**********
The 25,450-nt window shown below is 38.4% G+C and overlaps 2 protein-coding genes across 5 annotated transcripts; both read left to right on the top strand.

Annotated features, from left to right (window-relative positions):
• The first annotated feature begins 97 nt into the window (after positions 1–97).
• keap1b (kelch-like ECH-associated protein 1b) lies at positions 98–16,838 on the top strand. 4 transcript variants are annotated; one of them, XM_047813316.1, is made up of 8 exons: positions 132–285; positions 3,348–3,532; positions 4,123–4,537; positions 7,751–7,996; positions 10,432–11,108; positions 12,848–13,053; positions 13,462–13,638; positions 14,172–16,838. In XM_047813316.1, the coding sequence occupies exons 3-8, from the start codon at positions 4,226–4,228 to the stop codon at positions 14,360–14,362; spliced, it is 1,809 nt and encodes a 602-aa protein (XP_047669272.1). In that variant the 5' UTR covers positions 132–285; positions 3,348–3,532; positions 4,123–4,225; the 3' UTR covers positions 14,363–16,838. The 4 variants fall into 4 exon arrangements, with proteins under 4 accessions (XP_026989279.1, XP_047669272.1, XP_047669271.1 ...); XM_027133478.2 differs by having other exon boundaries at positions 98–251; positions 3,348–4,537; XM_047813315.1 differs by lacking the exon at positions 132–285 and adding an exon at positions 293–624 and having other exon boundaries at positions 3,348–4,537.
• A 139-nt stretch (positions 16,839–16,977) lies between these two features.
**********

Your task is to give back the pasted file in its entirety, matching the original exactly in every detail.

The 25,450-nt window shown below is 38.4% G+C and overlaps 2 protein-coding genes across 5 annotated transcripts; both read left to right on the top strand.

Annotated features, from left to right (window-relative positions):
• The first annotated feature begins 97 nt into the window (after positions 1–97).
• keap1b (kelch-like ECH-associated protein 1b) lies at positions 98–16,838 on the top strand. 4 transcript variants are annotated; one of them, XM_047813316.1, is made up of 8 exons: positions 132–285; positions 3,348–3,532; positions 4,123–4,537; positions 7,751–7,996; positions 10,432–11,108; positions 12,848–13,053; positions 13,462–13,638; positions 14,172–16,838. In XM_047813316.1, the coding sequence occupies exons 3-8, from the start codon at positions 4,226–4,228 to the stop codon at positions 14,360–14,362; spliced, it is 1,809 nt and encodes a 602-aa protein (XP_047669272.1). In that variant the 5' UTR covers positions 132–285; positions 3,348–3,532; positions 4,123–4,225; the 3' UTR covers positions 14,363–16,838. The 4 variants fall into 4 exon arrangements, with proteins under 4 accessions (XP_026989279.1, XP_047669272.1, XP_047669271.1 ...); XM_027133478.2 differs by having other exon boundaries at positions 98–251; positions 3,348–4,537; XM_047813315.1 differs by lacking the exon at positions 132–285 and adding an exon at positions 293–624 and having other exon boundaries at positions 3,348–4,537.
• A 139-nt stretch (positions 16,839–16,977) lies between these two features.